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Tribal advocates keep up legal pressure for fair political maps; 12-member jury sworn in for Trump's historic criminal trial; Healthcare decision planning important for CT residents; Debt dilemma poll: Hoosiers wrestle with college costs.

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Civil Rights activists say a court ruling could end the right to protest in three southern states, a federal judge lets January 6th lawsuits proceed against former President Trump and police arrest dozens at a Columbia University Gaza protest.

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Rural Wyoming needs more vocational teachers to sustain its workforce pipeline, Ohio environmental advocates fear harm from a proposal to open 40-thousand forest acres to fracking and rural communities build bike trail systems to promote nature, boost the economy.

TX Advocates for Immigrant Rights Say Politics Exhausts Needed Donations

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Tuesday, August 29, 2023   

Organizations that help immigrants find a community, achieve economic self-sufficiency, and become legal residents or citizens say anti-immigrant rhetoric has created a funding challenge. Financial donations are down in Texas - which has bused more than 20,000 migrants to unprepared cities. Lawmakers have considered legislation to create a state border police task force empowered to "repel" and arrest migrants.

Tania Chavez Camacho, executive director, La Unión Del Pueblo Entero, or LUPE, said a lack of funding impacts direct services they can provide.

"We need the funding to be flexible because oftentimes we might need to house families, we might need to feed families, we might need to fly families," she explained.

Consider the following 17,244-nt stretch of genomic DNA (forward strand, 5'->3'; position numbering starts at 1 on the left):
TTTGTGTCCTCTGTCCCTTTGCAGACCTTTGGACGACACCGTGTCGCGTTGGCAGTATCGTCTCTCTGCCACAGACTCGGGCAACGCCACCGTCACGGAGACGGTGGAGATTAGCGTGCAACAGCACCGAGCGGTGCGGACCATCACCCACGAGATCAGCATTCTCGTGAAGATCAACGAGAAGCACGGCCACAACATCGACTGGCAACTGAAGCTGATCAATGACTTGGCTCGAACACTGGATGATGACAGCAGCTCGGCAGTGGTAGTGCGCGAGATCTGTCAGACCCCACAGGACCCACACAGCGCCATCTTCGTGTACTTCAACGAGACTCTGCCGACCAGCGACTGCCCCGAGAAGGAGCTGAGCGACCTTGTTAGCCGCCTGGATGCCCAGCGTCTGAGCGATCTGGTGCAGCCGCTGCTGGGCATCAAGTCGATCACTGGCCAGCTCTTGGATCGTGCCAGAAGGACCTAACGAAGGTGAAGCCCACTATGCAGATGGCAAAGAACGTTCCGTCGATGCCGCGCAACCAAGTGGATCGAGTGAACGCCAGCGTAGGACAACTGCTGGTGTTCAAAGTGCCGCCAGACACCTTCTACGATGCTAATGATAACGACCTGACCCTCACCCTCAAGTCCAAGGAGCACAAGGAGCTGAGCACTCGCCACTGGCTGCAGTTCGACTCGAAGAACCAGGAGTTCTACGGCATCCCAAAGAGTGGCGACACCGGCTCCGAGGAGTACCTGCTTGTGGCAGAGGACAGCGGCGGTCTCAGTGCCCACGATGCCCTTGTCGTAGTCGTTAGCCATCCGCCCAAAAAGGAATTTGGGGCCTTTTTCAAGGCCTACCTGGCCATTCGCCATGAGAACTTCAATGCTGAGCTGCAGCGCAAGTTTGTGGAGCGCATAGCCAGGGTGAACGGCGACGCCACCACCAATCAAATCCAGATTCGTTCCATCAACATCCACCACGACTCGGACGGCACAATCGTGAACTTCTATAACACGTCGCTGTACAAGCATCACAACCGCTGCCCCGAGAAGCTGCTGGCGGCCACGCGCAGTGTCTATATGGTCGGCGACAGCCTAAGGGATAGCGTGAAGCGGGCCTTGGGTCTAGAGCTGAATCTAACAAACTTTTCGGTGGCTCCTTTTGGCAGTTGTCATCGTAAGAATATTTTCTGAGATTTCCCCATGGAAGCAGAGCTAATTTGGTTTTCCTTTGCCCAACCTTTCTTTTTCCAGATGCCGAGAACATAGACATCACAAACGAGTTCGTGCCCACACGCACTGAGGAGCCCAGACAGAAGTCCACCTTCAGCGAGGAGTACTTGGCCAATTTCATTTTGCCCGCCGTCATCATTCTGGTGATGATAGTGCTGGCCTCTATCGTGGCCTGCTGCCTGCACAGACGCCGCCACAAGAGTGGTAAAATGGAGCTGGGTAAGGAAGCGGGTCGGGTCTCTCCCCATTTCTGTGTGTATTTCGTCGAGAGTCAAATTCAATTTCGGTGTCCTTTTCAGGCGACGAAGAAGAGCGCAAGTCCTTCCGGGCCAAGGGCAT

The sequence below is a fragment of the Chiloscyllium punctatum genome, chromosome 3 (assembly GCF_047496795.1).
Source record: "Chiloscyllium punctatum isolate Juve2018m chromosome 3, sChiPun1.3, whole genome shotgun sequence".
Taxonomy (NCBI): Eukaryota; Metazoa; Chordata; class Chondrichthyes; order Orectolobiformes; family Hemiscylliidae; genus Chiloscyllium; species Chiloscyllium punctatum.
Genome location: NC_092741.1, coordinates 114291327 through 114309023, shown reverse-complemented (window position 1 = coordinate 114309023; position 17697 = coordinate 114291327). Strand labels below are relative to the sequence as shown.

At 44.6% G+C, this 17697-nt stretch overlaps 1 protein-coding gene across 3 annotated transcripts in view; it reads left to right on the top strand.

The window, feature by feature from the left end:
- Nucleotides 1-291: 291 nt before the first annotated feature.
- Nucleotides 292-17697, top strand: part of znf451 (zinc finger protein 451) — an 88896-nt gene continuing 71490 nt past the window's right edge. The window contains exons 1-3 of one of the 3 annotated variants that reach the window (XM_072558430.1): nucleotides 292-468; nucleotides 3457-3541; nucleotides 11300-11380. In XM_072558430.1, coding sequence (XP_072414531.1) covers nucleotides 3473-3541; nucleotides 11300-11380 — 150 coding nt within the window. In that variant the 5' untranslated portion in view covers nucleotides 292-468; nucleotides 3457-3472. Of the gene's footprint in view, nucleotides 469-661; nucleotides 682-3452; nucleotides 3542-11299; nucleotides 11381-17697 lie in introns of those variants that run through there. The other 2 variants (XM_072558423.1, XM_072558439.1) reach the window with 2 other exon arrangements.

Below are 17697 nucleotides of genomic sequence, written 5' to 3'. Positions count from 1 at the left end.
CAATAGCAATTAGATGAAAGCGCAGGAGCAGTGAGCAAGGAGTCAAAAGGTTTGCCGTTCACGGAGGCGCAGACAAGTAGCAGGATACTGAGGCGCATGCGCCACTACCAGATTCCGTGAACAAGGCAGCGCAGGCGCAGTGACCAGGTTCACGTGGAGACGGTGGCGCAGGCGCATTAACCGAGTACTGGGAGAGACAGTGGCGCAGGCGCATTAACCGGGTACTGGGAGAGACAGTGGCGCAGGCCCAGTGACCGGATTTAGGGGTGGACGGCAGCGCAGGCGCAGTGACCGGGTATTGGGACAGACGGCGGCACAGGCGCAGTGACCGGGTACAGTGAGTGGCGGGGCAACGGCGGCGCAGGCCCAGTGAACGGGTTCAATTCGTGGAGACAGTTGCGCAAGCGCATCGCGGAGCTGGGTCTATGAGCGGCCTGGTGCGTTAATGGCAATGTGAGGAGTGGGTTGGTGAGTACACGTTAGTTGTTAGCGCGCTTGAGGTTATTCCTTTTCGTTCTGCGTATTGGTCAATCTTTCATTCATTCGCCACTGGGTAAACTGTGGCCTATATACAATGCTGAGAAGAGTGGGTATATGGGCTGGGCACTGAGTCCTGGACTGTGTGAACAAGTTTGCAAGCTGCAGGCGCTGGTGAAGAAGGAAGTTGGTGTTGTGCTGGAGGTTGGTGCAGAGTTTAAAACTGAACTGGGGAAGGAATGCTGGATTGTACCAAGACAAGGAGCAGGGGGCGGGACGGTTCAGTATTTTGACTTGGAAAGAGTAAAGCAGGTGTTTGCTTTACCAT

Nationwide, the funding average for pro-immigrant and pro-refugee groups is $7, compared with $3.50 in Texas, according to the National Committee for Responsive Philanthropy. Texas immigrants account for 1/6 of the state's total population.

Cairo Mendes is with the group Grantmakers Concerned with Immigrants and Refugees. He says philanthropic donations are needed to meet and match public dollars and support the work done for migrants and immigrants by non-traditional groups.

"The small grassroots organizations that just don't have the sort-of infrastructure to be doing the development work day in and day out but are really connected to community and have access to these individuals," Mendes explained.

A "mobile app" created by the U.S. Customs and Border Protection agency to help schedule immigration court hearings is well-intentioned, Chavez Camacho said, but she noted it is not always practical.

"They are asking people to sign up for an appointment via an app - when they're literally running for their lives - seems not OK. Absolutely not OK," Chavez Camacho continued.

Legal permanent and temporary immigration rose in 2022 after the COVID-19 public-health crisis abated and the Biden administration extended or expanded "Temporary Protected Status" for certain eligible U.S. immigrants.

Disclosure: National Committee for Responsive Philanthropy contributes to our fund for reporting on Health Issues, Immigrant Issues, Reproductive Health, Women's Issues. If you would like to help support news in the public interest, click here.


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